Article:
The Doppler Effect Revision Notes

[ 1 Votes ]

In addition to the revision notes for The Doppler Effect on this page, you can also access the following Optics learning resources for The Doppler Effect

Optics Learning Material
Tutorial IDTitleTutorialVideo
Tutorial
Revision
Notes
Revision
Questions
12.2The Doppler Effect


In these revision notes for The Doppler Effect, we cover the following key points:

  • What happens to the wavelength and frequency of a wave when the source and the receiver are moving in respect to each other?
  • What is the Doppler Effect in waves?
  • How the Doppler Effect is applied in sound waves?
  • How the Doppler Effect is applied in light waves?
  • What is the general equation of the Doppler Effect in waves?

The Doppler Effect Revision Notes

When a wave source is moving in a certain direction, the wavelength decreases in the moving direction and increases in the opposite side. This means the sound frequency also changes compared to the original frequency emitted by the source.

By definition, the effect of frequency change when the source and the detector are in relative motion to each other is known as the Doppler Effect.

There are three possible cases of source and detector movement in respect to each other. They are:

  1. Detector moving, source stationary
  2. Source moving, detector stationary
  3. Both detector and source are moving

When the detector is moving and the source is stationary, we have

f = v + vd/v × f0

for the new frequency when the detector is moving towards the source and

f = v - vd/v × f0

for the new frequency when the detector is moving away from the source.

If the source is moving and the detector is stationary, we have

f = v/v - vs × f0

when the source is moving towards the stationary detector and

f = v/v + vs × f0

when the source is moving away from the stationary detector.

When combining all the above equations, we obtain the general Doppler Effect formula

f = v ± vd/v ± vs × f0

The signs are determined by considering the relative movement of source and receiver in respect to each other.

The Doppler Effect in light waves occurs in a similar way as in sound waves. The only difference is the introduction of a new factor, β = v/c in the formula of the new light frequency, where v is the relative speed of the moving object to the source and c is the speed of light in vacuum (c = 3 × 108 m/s). There are two possible cases in this regard:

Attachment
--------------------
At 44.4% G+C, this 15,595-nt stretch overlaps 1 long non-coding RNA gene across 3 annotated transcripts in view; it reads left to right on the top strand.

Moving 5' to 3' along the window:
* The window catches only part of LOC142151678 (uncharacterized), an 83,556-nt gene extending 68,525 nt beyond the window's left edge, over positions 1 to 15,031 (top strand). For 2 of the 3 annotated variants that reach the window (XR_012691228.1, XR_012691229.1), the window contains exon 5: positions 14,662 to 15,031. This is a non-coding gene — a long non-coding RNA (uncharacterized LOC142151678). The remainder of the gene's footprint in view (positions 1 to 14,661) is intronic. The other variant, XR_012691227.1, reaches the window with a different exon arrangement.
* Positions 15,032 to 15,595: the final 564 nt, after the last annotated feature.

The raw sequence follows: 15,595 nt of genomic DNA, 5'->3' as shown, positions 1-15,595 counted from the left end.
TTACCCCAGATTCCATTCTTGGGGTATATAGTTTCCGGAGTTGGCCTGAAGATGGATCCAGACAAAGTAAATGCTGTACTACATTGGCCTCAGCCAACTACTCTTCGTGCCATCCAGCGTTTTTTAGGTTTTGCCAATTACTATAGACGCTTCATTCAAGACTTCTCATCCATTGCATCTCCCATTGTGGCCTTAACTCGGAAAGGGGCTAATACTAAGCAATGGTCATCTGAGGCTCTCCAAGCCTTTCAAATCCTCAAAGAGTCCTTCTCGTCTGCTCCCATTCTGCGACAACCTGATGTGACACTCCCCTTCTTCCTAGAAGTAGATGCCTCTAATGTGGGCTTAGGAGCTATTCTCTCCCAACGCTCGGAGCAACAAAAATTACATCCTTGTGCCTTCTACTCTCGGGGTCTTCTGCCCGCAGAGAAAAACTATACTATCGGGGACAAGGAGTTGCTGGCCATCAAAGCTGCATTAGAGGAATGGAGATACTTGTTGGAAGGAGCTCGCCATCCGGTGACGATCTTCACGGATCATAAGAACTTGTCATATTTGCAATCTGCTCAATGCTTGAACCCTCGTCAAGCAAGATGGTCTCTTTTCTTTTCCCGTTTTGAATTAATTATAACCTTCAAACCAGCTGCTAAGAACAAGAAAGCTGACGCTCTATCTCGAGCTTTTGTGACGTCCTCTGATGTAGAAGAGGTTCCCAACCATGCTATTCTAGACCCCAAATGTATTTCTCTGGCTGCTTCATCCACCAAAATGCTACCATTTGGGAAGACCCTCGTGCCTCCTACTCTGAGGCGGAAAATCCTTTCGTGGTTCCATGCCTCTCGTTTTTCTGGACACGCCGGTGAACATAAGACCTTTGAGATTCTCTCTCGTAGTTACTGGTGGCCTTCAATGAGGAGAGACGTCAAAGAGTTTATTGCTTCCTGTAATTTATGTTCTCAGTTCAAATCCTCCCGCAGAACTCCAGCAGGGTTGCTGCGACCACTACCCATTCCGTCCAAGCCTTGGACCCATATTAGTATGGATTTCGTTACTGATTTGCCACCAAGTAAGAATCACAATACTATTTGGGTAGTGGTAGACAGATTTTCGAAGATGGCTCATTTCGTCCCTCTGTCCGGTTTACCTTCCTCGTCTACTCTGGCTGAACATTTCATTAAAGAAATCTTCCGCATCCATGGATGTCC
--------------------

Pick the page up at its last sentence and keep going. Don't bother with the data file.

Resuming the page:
1. When source and detector are separating from each other. The formula of frequency for the Doppler Effect in this case is:

f = f0 × √1 - β/1 + β

The new frequency will be lower than the original one. Therefore, a phenomenon known as "red-shift" does occur. It means the detected light frequency will shift towards the red part of visible light spectrum, as red light represents the part of the visible light spectrum with the lowest frequency.

2. When source and detector are approaching each other. In this case, we have:

f = f0 × √1 + β/1 - β

Obviously, the new frequency is higher than the original one. Therefore, a phenomenon known as "blue-shift" does occur. It means the detected light frequency will shift towards the blue part of visible light spectrum as blue light represents a part of the visible light spectrum with high frequency (it should have been violet, but violet belongs to the family of blue light).

Whats next?

Enjoy the "The Doppler Effect" revision notes? People who liked the "The Doppler Effect" revision notes found the following resources useful:

  1. Revision Notes Feedback. Helps other - Leave a rating for this revision notes (see below)
  2. Optics Physics tutorial: The Doppler Effect. Read the The Doppler Effect physics tutorial and build your physics knowledge of Optics
  3. Optics Practice Questions: The Doppler Effect. Test and improve your knowledge of The Doppler Effect with example questins and answers
  4. Check your calculations for Optics questions with our excellent Optics calculators which contain full equations and calculations clearly displayed line by line. See the Optics Calculators by iCalculator™ below.
  5. Continuing learning optics - read our next physics tutorial: Mirrors. Equation of Curved Mirrors. Image Formation in Plane and Curved Mirrors

Help others Learning Physics just like you

[ 1 Votes ]

We hope you found this Physics tutorial "The Doppler Effect" useful. If you did it would be great if you could spare the time to rate this physics tutorial (simply click on the number of stars that match your assessment of this physics learning aide) and/or share on social media, this helps us identify popular tutorials and calculators and expand our free learning resources to support our users around the world have free access to expand their knowledge of physics and other disciplines.

Optics Calculators by iCalculator™